In a similar vein, another proposal says that if an overdrawn loan account exceeds £15,000, and the contractor makes a repayment, and it was intended or planned at the time that the contractor would borrow the money again, the repayment transaction does not count for S455 purposes.

Directors’ loans: a very public way of borrowing money

In addition to being potentially expensive, Abbott highlights that director’s loans can be a very public, and potentially messy way to borrow money: “Loans must be fully disclosed in company accounts at Companies House; they appear as a separate item in a corporation tax return and show on a company director’s P11D.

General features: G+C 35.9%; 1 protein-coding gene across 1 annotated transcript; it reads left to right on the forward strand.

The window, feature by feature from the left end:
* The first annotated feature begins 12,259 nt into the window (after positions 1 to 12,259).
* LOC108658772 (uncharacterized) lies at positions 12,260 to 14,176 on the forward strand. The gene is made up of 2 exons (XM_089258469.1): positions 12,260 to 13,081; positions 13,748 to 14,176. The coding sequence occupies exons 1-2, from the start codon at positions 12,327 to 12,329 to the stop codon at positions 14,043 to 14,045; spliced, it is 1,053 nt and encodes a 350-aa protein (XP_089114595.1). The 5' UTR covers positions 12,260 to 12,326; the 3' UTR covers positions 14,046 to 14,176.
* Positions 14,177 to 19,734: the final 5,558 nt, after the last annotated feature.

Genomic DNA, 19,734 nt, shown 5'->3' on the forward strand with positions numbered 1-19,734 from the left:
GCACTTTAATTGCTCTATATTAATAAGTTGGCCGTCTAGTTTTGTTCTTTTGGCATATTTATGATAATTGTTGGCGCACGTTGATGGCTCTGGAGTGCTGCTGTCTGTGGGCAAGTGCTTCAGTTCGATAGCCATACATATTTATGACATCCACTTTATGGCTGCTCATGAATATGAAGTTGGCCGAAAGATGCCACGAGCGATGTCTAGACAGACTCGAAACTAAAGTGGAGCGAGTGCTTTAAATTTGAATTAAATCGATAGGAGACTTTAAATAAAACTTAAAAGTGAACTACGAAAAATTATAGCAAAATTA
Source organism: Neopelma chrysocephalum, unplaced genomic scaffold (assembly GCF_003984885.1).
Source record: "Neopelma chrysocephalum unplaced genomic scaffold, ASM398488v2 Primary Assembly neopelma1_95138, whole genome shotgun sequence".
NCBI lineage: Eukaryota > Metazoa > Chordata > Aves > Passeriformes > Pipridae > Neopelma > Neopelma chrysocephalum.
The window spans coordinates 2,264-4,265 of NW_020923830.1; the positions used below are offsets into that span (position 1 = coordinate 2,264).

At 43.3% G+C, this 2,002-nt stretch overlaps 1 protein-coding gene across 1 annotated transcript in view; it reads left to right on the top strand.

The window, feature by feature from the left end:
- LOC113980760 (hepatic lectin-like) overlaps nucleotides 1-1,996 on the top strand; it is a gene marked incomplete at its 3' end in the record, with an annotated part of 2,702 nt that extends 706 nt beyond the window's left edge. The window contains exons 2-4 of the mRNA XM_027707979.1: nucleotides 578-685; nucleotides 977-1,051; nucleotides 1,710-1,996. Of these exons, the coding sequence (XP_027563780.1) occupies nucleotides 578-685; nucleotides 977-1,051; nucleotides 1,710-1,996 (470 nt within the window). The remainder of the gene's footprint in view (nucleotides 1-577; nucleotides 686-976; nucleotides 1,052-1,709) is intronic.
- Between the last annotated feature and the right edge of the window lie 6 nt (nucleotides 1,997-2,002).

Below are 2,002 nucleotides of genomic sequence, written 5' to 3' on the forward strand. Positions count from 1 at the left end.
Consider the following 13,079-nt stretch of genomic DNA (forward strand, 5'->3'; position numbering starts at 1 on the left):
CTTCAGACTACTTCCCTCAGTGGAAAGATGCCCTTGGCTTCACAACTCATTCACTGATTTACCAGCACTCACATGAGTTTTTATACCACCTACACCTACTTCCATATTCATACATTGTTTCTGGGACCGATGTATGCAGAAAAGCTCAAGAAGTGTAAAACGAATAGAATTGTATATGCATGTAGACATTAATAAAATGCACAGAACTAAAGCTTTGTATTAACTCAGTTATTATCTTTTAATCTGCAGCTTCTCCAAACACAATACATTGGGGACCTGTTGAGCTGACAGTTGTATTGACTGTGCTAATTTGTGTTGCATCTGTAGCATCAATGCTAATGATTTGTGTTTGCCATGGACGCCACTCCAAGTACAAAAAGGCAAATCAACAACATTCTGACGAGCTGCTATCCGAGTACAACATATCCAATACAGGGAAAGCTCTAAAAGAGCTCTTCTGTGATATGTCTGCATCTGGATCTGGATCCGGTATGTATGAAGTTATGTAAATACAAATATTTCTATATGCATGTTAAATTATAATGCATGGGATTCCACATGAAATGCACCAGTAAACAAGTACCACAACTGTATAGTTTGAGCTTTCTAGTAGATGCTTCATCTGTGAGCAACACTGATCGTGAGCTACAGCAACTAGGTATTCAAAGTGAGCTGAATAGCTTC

“HMRC can, and often do, challenge loans and reclassify them as salary. That leaves limited company contractors with income tax, employee’s NICs and employer’s NICs liabilities, which can be substantial.”

Abbott concludes: “The treatment of director’s loans is the final nail in the coffin of contractors being able to sort out their tax affairs after the financial year has ended. The paperwork has to be very tight and is often time critical. Contractors should decide immediately how to classify payments they make from their company to themselves.”

Updated: Saturday, 18 May 2013